03/23/2012 08:16 am ET Updated May 23, 2012

If Charities Can Beg, Why Not People?

A federal judge recently ruled that hurting people in the State of Utah have the constitutional right to beg on the streets, based on the fact that these people have the right to free speech. Of course, they can not shout "fire!" in a crowded auditorium, but they can stick their hands out to ask for a couple of bucks for their next meal.

I'm sure business associations around the country are grinding their teeth out of frustration. They feel that beggars are an eye-sore and scare away bona-fide paying customers. Who really wants to have a beaten-up tin can shoved in your face on your way to Starbucks for a morning latte? Not Kim Kardashian, who was recently photographed ignoring a homeless man in a wheelchair begging with a Starbucks cup.

And where does that donated change go to, anyway? I was once in line at a Vons supermarket check-stand in Santa Monica when I saw a man who was clearly homeless place on the store conveyor belt a large bottle of Vodka that he was purchasing. I'm sure the whole line of shoppers was thinking the same thing, "What's wrong with this picture?"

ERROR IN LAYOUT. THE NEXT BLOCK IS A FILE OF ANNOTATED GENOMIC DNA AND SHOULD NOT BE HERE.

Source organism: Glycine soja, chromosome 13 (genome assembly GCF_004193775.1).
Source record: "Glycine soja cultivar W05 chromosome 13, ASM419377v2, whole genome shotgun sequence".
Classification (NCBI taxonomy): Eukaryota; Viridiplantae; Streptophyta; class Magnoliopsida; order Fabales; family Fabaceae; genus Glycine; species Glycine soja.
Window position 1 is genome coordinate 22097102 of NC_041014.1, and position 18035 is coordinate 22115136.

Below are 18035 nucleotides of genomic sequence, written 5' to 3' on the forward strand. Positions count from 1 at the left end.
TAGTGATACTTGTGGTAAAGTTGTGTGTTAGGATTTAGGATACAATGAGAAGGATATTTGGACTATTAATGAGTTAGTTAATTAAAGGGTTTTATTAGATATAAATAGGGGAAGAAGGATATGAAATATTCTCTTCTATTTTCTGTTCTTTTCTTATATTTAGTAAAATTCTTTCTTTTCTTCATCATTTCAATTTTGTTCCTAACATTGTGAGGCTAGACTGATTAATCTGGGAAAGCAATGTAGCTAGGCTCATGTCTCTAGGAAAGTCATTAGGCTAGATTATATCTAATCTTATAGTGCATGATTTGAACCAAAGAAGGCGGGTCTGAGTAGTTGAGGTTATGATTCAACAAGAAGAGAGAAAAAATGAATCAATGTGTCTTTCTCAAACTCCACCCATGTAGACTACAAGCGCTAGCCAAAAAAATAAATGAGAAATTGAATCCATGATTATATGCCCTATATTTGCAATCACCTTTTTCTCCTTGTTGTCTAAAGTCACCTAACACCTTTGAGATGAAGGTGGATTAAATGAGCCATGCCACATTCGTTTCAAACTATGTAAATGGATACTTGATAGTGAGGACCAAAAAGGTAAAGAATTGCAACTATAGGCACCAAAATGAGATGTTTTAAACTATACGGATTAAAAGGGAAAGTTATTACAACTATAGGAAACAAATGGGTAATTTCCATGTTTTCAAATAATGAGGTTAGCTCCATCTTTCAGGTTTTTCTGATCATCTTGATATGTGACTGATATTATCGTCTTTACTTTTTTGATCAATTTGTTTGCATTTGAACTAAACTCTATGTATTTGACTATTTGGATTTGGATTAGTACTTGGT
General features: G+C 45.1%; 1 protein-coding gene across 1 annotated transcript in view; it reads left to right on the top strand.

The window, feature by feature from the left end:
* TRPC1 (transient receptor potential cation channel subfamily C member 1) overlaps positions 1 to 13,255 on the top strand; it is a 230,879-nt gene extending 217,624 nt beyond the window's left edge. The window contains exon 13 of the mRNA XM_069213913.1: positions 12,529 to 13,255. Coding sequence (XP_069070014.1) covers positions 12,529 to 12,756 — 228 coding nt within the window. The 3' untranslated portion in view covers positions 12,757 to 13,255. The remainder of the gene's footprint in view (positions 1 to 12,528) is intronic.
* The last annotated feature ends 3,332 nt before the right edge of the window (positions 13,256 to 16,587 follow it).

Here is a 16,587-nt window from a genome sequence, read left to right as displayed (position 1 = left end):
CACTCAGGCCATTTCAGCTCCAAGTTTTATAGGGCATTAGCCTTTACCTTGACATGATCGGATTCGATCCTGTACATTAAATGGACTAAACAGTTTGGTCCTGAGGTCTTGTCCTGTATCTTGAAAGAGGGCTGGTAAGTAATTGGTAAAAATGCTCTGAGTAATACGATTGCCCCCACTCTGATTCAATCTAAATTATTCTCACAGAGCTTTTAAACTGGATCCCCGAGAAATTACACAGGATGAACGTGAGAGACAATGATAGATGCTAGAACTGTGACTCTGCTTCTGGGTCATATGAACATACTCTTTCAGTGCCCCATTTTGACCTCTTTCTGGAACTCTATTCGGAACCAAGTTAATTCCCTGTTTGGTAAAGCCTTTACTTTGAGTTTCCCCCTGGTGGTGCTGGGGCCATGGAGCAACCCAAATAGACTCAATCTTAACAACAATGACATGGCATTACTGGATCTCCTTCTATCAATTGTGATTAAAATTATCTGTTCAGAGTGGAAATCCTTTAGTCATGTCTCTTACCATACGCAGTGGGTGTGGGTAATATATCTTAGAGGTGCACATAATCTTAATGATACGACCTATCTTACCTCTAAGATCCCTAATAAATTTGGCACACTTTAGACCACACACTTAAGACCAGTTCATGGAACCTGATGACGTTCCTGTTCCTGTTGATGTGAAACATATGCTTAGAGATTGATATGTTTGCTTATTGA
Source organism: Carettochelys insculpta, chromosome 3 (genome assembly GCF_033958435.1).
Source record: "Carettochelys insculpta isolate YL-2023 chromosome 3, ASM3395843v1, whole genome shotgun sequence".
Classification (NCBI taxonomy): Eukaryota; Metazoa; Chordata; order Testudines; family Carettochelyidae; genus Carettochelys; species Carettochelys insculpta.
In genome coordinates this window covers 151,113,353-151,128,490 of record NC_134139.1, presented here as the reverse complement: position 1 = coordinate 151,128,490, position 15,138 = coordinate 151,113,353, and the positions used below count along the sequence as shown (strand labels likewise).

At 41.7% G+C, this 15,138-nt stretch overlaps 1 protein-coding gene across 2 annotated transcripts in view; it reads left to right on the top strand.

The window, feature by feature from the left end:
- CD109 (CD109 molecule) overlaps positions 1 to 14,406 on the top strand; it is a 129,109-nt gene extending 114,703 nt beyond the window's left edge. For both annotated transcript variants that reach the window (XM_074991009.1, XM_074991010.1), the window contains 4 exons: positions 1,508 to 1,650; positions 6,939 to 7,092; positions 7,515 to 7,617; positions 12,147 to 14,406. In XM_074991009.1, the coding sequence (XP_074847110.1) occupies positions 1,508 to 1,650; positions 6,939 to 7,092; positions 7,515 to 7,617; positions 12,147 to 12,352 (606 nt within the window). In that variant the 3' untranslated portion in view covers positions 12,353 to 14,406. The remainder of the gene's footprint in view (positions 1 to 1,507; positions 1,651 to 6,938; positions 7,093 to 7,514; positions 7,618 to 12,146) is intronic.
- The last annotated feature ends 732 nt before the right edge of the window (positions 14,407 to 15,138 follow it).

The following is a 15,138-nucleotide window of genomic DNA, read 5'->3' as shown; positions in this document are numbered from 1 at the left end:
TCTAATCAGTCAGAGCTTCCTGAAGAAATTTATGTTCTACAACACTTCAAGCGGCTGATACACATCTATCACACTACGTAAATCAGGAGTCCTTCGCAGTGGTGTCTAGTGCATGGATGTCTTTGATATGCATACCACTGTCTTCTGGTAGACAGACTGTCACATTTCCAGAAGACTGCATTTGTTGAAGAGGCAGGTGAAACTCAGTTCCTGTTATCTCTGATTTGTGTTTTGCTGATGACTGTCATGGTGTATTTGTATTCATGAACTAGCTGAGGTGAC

Some cities try to discourage panhandling by providing alternatives for altruistic community members who truly want to help people who are homeless. Leaders in the City of Denver created donation stations that were revamped parking meters where the proceeds go to programs that help homeless persons. The beach city of Santa Monica, California set up large piggy banks, in the form of metal dolphin statues, that collect donations for its city-supported homeless programs.

Advocates for our homeless neighbors, however, are applauding this federal verdict. If you are impoverished and living on the streets, you should have the right to ask for help. Many activists would say the very charities that help homeless people perform the same activity - beg for money. There is truth to this conclusion.

Those of us in the charity world don't stand on street corners with a dented tin can asking for spare change. Instead, we use direct mail pieces, fancy web pages, and slick marketing campaigns. Most homeless persons can not compete with a viral marketing campaign that reaches millions of potential donors. Just look at the recent online explosion of support (and critics) of the KONY 2012 campaign.

The more successful charities are simply professional beggars.

So if we are able to publicly ask for money through our Madison Avenue fundraising campaigns that are hidden behind a 501(C)3 nonprofit corporate status, then shouldn't a person struggling to find a meal and home have the right to stand at a freeway off-ramp to ask for some spare change?